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|Venue: All England Club Dates: 27 June-10 July|
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British qualifier Marcus Willis’ remarkable Wimbledon run came to an end with defeat by seven-time champion Roger Federer on Centre Court.
Willis, the world number 772 who came through six rounds of qualifying and the first-round proper, was beaten 6-0 6-3 6-4 in round two.
Third seed Federer could play another Briton next as he awaits either Dan Evans or Ukraine’s Alexandr Dolgopolov.
Willis, 25, will take home £50,000 as reward for making the second round.
He had previously earned far more as a tennis coach than player this year, with around £220 in prize money to his name before a spectacular upturn in fortunes over the last two weeks.
The British number 23 from Wokingham is also set to rise to around 416 in the world when the new rankings are confirmed after Wimbledon.
‘I’ve earned myself a beer now!’
Willis was in danger of suffering a humiliating defeat when he lost the first seven games, but he gathered himself sufficiently to test Federer.
Marcus Willis: “It is daunting. It is tough. I was playing alright at first, I settled into the match. I was enjoying it out there. If I was playing well and competing with Roger for a couple of sets I was doing well.
“I need to keep my head down. I am disappointed to lose. I didn’t play as well as I could but I can hold my head high. I have had a fantastic couple of weeks. I will keep going and do what I have been doing. There is life after Wimbledon and I want more experiences like this.
“I’ve earned myself a beer now!”
Roger Federer: “It was very different. Marcus brought some unbelievable energy to the court with his play, the fans and his enthusiasm as well.”
Willis revels in atmosphere
Britain’s newest tennis star walked on to court smiling and waving to his vociferous band of friends and family, who were also enjoying the elevated status of Centre Court and its famous player box.
The Briton had just one tour-level win to his name, over world number 53 Ricardis Berankis in the first round.
He betrayed his nerves in the warm-up, raising his arms in celebration after finally landing a serve, and the match had the air of an exhibition rather than a competitive contest for the most part.
That did not seem to bother those on Centre Court, with Federer for once playing second fiddle to his opponent in terms of the crowd’s affections.
Federer must also have found Willis’ unusual mix of pace, spin and volleying rather disorientating – but the 17-time Grand Slam champion did not take long to adjust.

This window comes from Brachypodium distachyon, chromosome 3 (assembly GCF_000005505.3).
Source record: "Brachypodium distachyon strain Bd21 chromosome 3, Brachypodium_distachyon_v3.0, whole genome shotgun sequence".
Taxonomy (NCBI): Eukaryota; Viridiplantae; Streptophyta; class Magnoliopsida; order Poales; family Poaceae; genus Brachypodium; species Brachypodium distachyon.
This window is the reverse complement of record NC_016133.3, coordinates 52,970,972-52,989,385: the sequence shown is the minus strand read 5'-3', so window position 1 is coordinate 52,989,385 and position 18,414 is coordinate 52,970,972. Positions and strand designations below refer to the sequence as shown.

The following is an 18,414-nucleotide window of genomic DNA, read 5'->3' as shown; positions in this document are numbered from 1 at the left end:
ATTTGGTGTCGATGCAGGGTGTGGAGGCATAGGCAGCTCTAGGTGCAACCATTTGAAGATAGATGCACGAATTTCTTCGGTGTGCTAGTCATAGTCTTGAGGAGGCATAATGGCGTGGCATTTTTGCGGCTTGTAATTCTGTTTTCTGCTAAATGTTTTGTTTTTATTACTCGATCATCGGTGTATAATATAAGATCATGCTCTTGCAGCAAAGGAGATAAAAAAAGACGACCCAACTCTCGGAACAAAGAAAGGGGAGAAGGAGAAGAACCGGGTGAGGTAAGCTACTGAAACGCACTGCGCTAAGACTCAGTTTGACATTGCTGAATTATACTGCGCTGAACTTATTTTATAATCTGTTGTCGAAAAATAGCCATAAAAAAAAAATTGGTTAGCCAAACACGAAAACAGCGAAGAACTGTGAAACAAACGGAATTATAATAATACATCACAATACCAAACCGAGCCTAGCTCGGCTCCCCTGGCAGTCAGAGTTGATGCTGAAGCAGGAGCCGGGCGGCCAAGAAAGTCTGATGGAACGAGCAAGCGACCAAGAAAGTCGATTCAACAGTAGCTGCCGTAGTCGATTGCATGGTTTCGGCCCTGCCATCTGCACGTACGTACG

One beautiful lob gave Willis – and the crowd – reason to celebrate but otherwise it was one-way traffic as Federer ruthlessly exposed his lack of movement on his way to a 6-0 set.
Federer ends fairytale run
Willis did not see a game point until the 22nd minute, snatching at a forehand, and when Federer racked up a seventh straight game it looked as though winning a single game might be beyond the Englishman.
It was to Willis’ credit that he grabbed a foothold in the match, spreading his arms in relief and drawing a standing ovation after finally getting on the board with a forehand winner in the 30th minute.
From then on he would at least keep Federer honest, with the Swiss taking the second set with a solitary break for 4-2 and having to wait until 4-4 to make the breakthrough in the third.
“Shoes off, if you love Willis!” came the now familiar chant from his supporters as Willis made a match of it, all the while giving as much back to those supporting him.
His incredible run finally came to an end after one hour and 24 minutes, with Federer leaving the Centre Court stage to Willis, who soaked it in before heading back to reality and his next appointment – a club match in Coventry.
John McEnroe, three-time Wimbledon champion: “These days it’s more and more about movement and athleticism. He will have to be able to move on a slower hard court but I’d say it should be easy inspiration to get as fit as possible.”
Tim Henman, four-time Wimbledon semi-finalist: “This was his eighth match. Hopefully he will go away and decompress and soak up the last 10 or 12 days of action and then think about how he will move forward.
“He needs to improve his forehand but he needs to keep working at his strengths. He has a good leftie serve. He has a lot of challenges ahead but hopefully he will continue to embrace them.”
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